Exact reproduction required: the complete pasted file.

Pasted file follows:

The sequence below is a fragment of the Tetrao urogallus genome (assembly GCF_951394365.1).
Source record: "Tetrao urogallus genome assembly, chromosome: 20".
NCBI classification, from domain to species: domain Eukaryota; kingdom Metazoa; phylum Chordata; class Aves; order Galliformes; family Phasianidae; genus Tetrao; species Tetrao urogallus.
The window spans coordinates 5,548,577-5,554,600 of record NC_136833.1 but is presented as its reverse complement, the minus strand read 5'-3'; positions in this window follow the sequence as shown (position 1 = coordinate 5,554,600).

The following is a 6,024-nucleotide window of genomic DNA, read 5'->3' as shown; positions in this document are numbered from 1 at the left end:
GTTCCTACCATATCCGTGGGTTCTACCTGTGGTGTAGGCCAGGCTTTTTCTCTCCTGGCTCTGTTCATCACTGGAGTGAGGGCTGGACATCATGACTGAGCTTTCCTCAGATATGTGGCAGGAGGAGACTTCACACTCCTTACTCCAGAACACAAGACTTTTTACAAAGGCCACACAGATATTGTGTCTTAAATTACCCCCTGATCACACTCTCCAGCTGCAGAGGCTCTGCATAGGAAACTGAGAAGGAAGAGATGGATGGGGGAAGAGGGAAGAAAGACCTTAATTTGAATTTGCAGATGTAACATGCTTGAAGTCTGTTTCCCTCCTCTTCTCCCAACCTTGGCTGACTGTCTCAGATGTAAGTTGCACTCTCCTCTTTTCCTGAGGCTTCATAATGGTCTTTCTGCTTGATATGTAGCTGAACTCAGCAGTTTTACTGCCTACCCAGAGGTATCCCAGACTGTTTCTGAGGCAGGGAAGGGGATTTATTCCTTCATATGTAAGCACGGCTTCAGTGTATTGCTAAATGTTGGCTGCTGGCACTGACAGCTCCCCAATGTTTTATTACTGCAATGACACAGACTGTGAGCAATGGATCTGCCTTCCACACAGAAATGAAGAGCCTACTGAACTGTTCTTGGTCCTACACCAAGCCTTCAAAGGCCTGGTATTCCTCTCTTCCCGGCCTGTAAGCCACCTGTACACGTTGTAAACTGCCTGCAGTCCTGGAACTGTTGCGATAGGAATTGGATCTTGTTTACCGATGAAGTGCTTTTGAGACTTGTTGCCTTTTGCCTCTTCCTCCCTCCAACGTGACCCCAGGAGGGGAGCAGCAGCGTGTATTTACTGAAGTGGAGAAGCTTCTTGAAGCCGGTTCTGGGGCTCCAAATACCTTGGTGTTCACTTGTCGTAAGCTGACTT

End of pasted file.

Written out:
The sequence below is a fragment of the Tetrao urogallus genome (assembly GCF_951394365.1).
Source record: "Tetrao urogallus genome assembly, chromosome: 20".
NCBI classification, from domain to species: domain Eukaryota; kingdom Metazoa; phylum Chordata; class Aves; order Galliformes; family Phasianidae; genus Tetrao; species Tetrao urogallus.
The window spans coordinates 5,548,577-5,554,600 of record NC_136833.1 but is presented as its reverse complement, the minus strand read 5'-3'; positions in this window follow the sequence as shown (position 1 = coordinate 5,554,600).

The following is a 6,024-nucleotide window of genomic DNA, read 5'->3' as shown; positions in this document are numbered from 1 at the left end:
GTTCCTACCATATCCGTGGGTTCTACCTGTGGTGTAGGCCAGGCTTTTTCTCTCCTGGCTCTGTTCATCACTGGAGTGAGGGCTGGACATCATGACTGAGCTTTCCTCAGATATGTGGCAGGAGGAGACTTCACACTCCTTACTCCAGAACACAAGACTTTTTACAAAGGCCACACAGATATTGTGTCTTAAATTACCCCCTGATCACACTCTCCAGCTGCAGAGGCTCTGCATAGGAAACTGAGAAGGAAGAGATGGATGGGGGAAGAGGGAAGAAAGACCTTAATTTGAATTTGCAGATGTAACATGCTTGAAGTCTGTTTCCCTCCTCTTCTCCCAACCTTGGCTGACTGTCTCAGATGTAAGTTGCACTCTCCTCTTTTCCTGAGGCTTCATAATGGTCTTTCTGCTTGATATGTAGCTGAACTCAGCAGTTTTACTGCCTACCCAGAGGTATCCCAGACTGTTTCTGAGGCAGGGAAGGGGATTTATTCCTTCATATGTAAGCACGGCTTCAGTGTATTGCTAAATGTTGGCTGCTGGCACTGACAGCTCCCCAATGTTTTATTACTGCAATGACACAGACTGTGAGCAATGGATCTGCCTTCCACACAGAAATGAAGAGCCTACTGAACTGTTCTTGGTCCTACACCAAGCCTTCAAAGGCCTGGTATTCCTCTCTTCCCGGCCTGTAAGCCACCTGTACACGTTGTAAACTGCCTGCAGTCCTGGAACTGTTGCGATAGGAATTGGATCTTGTTTACCGATGAAGTGCTTTTGAGACTTGTTGCCTTTTGCCTCTTCCTCCCTCCAACGTGACCCCAGGAGGGGAGCAGCAGCGTGTATTTACTGAAGTGGAGAAGCTTCTTGAAGCCGGTTCTGGGGCTCCAAATACCTTGGTGTTCACTTGTCGTAAGCTGACTT